New crash tests for small pickup trucks raise the question of whether smaller pickups are falling short when it comes to safety.
The Insurance Institute for Highway Safety put eight small pickups through the small overlap front crash test, which replicates one of the most common and deadly accidents where the front corner of a vehicle collides with another vehicle or a pole at 40 miles per hour.
Half of the trucks tested by IIHS received the highest overall rating possible of "good." Another two were deemed "acceptable," and two were given the designation of "marginal," which is one notch above the lowest possible score of "poor."
"You are probably better off in a big pickup than a small one," said David Zuby, the Institute's executive vice president and chief research officer. "Larger pickups would be safer mainly because they are bigger and potentially offer more protection in a crash."
One area in particular showed troubling results. When engineers measured how the lower leg and foot of crash test dummies handled the crash, the injuries were extensive enough to merit a "poor" score in that category for four trucks. Two of those models, the Nissan Frontier King Cab and the Nissan Frontier Crew Cab, were the only trucks given an overall rating of "marginal" by the Insurance Institute. Zuby said the Frontier has not had a structural redesign since the 2005 model year.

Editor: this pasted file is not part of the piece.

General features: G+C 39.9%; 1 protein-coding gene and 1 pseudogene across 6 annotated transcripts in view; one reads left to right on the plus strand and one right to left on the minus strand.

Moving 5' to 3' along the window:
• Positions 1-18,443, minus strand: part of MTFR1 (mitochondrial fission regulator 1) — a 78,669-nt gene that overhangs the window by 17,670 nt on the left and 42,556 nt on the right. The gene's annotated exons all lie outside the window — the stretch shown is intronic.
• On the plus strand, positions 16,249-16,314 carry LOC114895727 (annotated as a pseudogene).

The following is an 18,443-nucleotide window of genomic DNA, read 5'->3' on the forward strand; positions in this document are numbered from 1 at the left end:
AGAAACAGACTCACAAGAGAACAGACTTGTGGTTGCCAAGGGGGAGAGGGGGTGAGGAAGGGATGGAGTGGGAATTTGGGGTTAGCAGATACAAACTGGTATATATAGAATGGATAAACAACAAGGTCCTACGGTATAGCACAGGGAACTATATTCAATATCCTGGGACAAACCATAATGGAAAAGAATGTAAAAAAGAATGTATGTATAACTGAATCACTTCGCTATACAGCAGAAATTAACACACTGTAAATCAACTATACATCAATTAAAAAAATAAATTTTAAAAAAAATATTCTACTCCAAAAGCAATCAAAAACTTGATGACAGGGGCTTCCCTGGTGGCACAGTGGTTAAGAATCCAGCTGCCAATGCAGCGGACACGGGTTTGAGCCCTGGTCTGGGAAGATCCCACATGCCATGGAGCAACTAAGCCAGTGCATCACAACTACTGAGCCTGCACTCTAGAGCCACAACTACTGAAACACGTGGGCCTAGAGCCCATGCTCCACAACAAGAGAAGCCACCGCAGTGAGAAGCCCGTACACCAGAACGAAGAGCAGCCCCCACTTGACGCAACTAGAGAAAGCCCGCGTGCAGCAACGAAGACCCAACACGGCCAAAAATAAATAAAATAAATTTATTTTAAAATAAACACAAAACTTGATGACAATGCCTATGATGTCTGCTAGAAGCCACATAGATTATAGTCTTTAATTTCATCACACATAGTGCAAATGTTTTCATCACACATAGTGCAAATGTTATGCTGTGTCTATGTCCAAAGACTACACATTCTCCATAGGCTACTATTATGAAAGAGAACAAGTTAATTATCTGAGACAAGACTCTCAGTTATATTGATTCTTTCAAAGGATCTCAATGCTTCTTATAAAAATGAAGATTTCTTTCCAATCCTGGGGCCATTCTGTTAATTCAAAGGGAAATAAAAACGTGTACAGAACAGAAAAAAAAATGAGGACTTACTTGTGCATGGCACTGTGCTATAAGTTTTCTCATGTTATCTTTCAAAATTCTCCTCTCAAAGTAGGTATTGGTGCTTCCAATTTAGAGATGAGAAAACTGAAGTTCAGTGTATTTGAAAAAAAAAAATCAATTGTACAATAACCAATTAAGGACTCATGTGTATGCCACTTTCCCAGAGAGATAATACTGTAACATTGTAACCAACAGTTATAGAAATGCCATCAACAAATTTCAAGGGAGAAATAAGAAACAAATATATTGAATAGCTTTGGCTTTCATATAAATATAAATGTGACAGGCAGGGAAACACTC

Nissan's statement: "The 2017 Nissan Frontier Crew Cab has earned a four-star NCAP overall safety rating from NHTSA, and achieved 'Good' ratings in the IIHS moderate overlap front, side, and roof strength tests."
Separately, the IIHS criticized all the small pickups for having "poor" headlights and not having automatic emergency braking systems.
"The lack of automatic emergency braking is disappointing, though it's worth noting the Chevy Colorado and GMC Canyon are offered with forward collision warning," said Zuby. For the 2017 model year, half of all new vehicles are sold with the option of automatic emergency brakes.
Small pickups have enjoyed a resurgence in popularity in recent years, driven in part by General Motors rolling out the Chevy Colorado and GMC Canyon. Both trucks have seen sales climb as more Americans look to buy pickup trucks. Since full-size pickups are often viewed as too big or too expensive by some potential buyers, small pickups have become a more favorable option.